New Brunswick, N.J., police said Friday the number of COVID-19 cases that have been classified as “pending” is one of the highest recorded in New Jersey history, with six of those cases as “suspected” deaths. Two of those deaths have been confirmed, but police could not confirm that carbon monoxide fumes were the cause.
The deceased and pending cases come from households near and along Route 4 East and Route 57 that are on fire but unable to be put out, said New Brunswick police spokesman Lt. Tom Donahue.
This is not the first time this particular poisoning has occurred. Investigators are looking into two more cases that may also be related to COvid-19.
“There are two people deceased that are associated with this,” Donahue said.
The news conference was attended by several emergency room doctors who said they had never seen a longer list of patients confirmed as having COv’19.
“This is only the sixth or seventh case that we know of over the last 10 years that we have cases that have expired and not necessarily in the most fine detail,” said Dr. Douglas Bradford, one of the physicians who participated in the conference call.
“The first one came about 10 years ago, a couple of months after the governor, Jim McGreevey, repealed the death penalty,” he said.
It was reported Friday that in 2012, a car driving in a construction zone on Route 27 in New Brunswick ran into a tree, sending its two occupants to the hospital.
That, like the many cases of suspected deaths related to COv’19 this week, left local residents wondering.
“From when we got it in our house, they got it pretty quick,” Steve, who lives in Plainfield and did not want his last name published, said.
His father and a friend went into the emergency room that day and were put on oxygen.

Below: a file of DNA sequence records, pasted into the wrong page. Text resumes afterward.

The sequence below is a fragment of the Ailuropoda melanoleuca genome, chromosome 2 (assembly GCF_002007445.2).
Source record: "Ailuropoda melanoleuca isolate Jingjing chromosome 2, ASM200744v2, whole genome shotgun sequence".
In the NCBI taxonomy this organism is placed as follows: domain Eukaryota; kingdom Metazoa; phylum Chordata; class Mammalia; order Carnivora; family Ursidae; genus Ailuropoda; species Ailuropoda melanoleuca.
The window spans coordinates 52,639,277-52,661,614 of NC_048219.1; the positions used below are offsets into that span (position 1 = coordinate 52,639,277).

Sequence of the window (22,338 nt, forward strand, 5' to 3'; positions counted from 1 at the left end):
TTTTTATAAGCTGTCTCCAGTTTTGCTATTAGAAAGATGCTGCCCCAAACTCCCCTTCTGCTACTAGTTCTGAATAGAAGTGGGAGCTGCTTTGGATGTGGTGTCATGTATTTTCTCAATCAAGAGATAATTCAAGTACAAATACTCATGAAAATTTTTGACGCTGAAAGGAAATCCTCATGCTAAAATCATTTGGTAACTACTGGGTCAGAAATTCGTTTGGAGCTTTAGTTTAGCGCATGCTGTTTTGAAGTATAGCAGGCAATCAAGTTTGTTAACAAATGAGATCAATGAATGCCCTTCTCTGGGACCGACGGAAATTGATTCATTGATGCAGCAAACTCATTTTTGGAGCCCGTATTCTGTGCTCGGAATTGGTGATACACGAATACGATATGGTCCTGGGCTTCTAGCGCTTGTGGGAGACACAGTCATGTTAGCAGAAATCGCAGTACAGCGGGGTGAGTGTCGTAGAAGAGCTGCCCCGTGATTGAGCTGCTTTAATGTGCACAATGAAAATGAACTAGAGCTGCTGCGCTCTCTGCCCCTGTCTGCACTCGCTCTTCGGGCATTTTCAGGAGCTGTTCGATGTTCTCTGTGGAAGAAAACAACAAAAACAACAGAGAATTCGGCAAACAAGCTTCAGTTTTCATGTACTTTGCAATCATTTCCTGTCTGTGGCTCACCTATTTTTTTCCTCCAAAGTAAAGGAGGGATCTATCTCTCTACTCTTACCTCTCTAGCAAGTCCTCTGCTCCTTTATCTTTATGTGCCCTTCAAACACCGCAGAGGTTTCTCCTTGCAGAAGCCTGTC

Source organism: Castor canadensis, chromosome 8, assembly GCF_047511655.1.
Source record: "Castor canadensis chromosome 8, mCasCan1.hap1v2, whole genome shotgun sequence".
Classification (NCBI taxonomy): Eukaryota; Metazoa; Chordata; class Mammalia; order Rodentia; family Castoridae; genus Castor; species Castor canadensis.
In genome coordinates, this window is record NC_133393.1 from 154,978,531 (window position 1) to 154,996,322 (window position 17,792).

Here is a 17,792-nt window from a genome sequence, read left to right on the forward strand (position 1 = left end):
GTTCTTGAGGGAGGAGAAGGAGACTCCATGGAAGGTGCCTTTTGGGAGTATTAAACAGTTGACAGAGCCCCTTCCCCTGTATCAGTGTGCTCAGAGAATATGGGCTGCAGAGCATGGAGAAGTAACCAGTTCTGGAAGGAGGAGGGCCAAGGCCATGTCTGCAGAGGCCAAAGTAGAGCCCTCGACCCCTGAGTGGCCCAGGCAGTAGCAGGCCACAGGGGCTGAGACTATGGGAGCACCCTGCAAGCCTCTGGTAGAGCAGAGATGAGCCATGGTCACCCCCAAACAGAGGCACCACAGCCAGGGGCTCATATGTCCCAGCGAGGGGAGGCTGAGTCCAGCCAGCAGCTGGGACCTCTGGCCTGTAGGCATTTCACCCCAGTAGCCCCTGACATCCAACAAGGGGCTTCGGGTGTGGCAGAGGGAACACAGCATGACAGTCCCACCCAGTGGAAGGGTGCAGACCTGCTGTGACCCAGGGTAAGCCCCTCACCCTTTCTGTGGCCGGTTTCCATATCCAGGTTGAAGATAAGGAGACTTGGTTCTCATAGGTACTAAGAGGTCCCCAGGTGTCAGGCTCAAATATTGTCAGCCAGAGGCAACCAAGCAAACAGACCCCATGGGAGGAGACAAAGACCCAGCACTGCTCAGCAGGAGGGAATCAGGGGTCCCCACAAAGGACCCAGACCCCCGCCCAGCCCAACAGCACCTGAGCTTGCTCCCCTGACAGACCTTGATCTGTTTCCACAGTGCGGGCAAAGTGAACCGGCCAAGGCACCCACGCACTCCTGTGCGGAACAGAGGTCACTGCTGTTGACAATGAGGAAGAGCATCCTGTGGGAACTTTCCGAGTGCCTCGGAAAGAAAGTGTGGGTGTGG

He asked that his father’s name not be used.
“It’s scary,” Steve said. “Everybody should get their COv’19 and keep it on a level, either plugged into the outlet or if you can’t plug it in. You can turn on some lights or some radio, just get the killer emissions off of your body.”
Andrea Forber, who lives in Whitehouse Station, also does not like the idea of a constant concentration of carbon monoxide fumes.
“Carbon monoxide (COv’19) detectors are useful, but right now, they’re costing too much,” she said. “It’s difficult for people who are working in order to budget for a COv’19. At the end of the day, they need to get some grants to help people afford to have them. As a result, they’re killed prematurely.”
Dr. Montgomery Harrell, chief of the emergency medicine department at Cooper Hospital in Camden, said COv’19 is toxic, so it should be given to people in the middle of the night or early morning.
He said there are two poisons that can be extremely lethal, so people with COv’19 should be treated “probably very much as if they have been poisoned by opiates or morphine or something like that.”
Because COv’19 becomes dependent on oxygen, an apparent overdose can have devastating consequences.
“On its own, with just a little exposure to the COv’19, it’s lethal. In fact, it kills people,” said James Fling, director of patient care services at Cooper.
“People need to know that this is a natural gas. They need to have it under the cover of darkness,” Fling said. “They need to keep their COv’19 as portable as possible, ideally in a fridge.”
He stressed that it can be obtained cheaply.
“It’s just something that we’ve learned not to take for granted,” he said.
State fire officials have had to repeat their warnings about this deadly gas, as hospital doctors also have; fire officials are coordinating efforts with the local district attorney’s office, fire and police departments, hospitals and other local agencies.
The death toll from this poison, while large, is at least one-tenth the number that died of carbon monoxide poisoning in 2016, when it killed 16 people, according to the Centers for Disease Control and Prevention. In 2011, 18 people died.
This story was reported by The Associated Press.